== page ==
On September 13th in 1853, Thoreau set out from Boston Harbor on his second trip to Maine. “It was a warm and still night,” wrote Thoreau, “and the sea was as smooth as a small lake in summer, merely rippled.” A little later, he noted about the view from the sea, “We behold those features which the discoverers saw, apparently unchanged.”
This September’s early weeks seem also to be “merely rippled,” the sort of season that invites one out on the water. The summer crowds have dispersed, and as you float in solitude, or paddle languidly, “those features which the discoverers saw” are “apparently unchanged.”
Two Times to the Sea
September 8th: It is warm, and the day is suffused with a late summer, insect-hum; such days suggest pause, equipause, we might call it, in honor of the oncoming equinox.
I come in to Ragged Island from the west on mildly-ruffled water with a light north wind opposing the incoming tide, and I ride on today’s little sea-breathing, the swell that swells only to a few feet and then falls. The stubby rock arms of the coves reach a few meters into the sea, and, on a calm day – this one – they create little protected inlets, where the seaweed sways with the inflow and the tidal rocks draw breath with each outflow.
On either side of me, there’s the emerald backside to shoaling water with its inset of opal-white as swells arrive and lift themselves on the ledges’ backs.
Today’s tide – very high, an 11-foot one – lands me on the sea-grass fringe of the northwest side, where the small beach features a huge drift-log – say 20 inches in diameter – perfect for sitting. I notice that the long arm of rock that reaches west at beach’s edge has a 5-runged, wooden ladder perched atop a broken-off boulder; I don’t wade to it and climb, but perhaps I should have. Ladders have their lure; they go up, the direction of life. But on this day, I’m content with sea-level surveying.
Amid the sea rubble, the remains of a duck, its wingbone disappearing into the mass of feathers still intact, the meat all gone – fly until you’re food.
Sitting on my beach-log and looking over all the little, ground-down pieces of the beach, piled a little deeper at the tideline – wash and grind, wash and grind.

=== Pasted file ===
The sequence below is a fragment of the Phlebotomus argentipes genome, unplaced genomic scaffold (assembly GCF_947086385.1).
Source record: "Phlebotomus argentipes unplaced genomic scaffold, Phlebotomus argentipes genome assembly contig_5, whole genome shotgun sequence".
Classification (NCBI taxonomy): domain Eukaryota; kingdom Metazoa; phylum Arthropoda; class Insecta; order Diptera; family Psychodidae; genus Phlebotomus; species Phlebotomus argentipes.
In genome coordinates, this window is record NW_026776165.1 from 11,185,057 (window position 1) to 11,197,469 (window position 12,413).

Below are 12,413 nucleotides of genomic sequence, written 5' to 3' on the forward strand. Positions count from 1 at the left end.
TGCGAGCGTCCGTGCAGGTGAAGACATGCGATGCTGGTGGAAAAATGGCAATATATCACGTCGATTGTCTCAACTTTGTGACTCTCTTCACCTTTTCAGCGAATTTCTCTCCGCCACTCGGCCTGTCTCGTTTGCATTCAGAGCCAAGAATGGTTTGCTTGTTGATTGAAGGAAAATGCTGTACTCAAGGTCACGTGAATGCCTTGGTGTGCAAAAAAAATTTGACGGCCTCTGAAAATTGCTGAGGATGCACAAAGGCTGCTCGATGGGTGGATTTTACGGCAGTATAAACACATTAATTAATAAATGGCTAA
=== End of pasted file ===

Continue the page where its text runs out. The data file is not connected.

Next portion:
On all sides of this island, the rocks are water-battered and rubbed smooth up to heights of 20 feet; it is talk of towering waves.
Anomalous Island Stone
Later, I read that a California exercise physiologist (who among other projects, has measured the Vo2 Max of mountain lions) has measured big wave surfers’ heart rates (HRs) and found that they stayed at an astounding 180+ throughout a 3-hour stint of surfing (this at the legendary Mavericks break). Even sitting on the beach looking out at the break, their HRs soared. This makes me wonder what my HR is while paddling, even contemplatively. Probably there is some rising graph that tracks with the liveness of the water I’m riding (or watching). It makes me think back to the wave-battered stones on the island; I feel my pulse jump…a bit.
September 15th: a paddle to and from Little Whaleboat Island. Sightings: 4 loons, and they were either molting or first-year loons; clearly loons, but without the distinctive patterning of neck and breast; also, the water where they were hanging about was rife with little loon feathers. As in years past, they were in the indent of water between Lower and Upper Goose islands. I floated with them and “vocalized,” even getting single note answer from one, though “answer” is too strong a word.
Today, a pleasing mix of quiet and ruffled water: in the lee of the Gooses, and, later, out by Little Whaleboat, the water was nearly calm, with a light brush of west wind. On the way out, between Upper Goose and Mere Pt., the water was bumpy, with tide running out and wind amplifying it a bit from the west. Then, the early crossing to L. Whaleboat was choppy, again with wind running 90 degrees off of tide. A mix of waves from west and southwest, but at a foot+ simply enjoyable.
At all the usual pullouts, there’s empty sand and strand; the flattened grass at the “secret” campsite on the south end of Little Whaleboat is starting to rise; the Goslings have gone quiet, as has the anchorage in their shelter.
One butterfly making its way southwest across the reach of water, making perhaps a knot better than I am. Such stamina. A few seals, curious periscopes. Perhaps the last week for the ospreys, who still keen at my approach, even as their nests are long empty; they hang in the air facing the southwest – perhaps they too feel migration’s call.
Last note: The 60-year-old apple tree I’ve watched for years on my favorite islet is, as this spring announced, truly defunct; already, it is weathering to sea-grayed wood. I looked for shoots of offspring, but the miracle of apple islet doesn’t seem set to repeat itself. The islet reverts from eden to the primrose-lined usual, its “features which the discoverers saw, apparently unchanged.”
Evening Light, post-paddle, Casco Bay
Added note: what didn’t happen to me: video of a breaching whale and kayak-folk from the BBC: http://www.bbc.com/news/science-environment-3399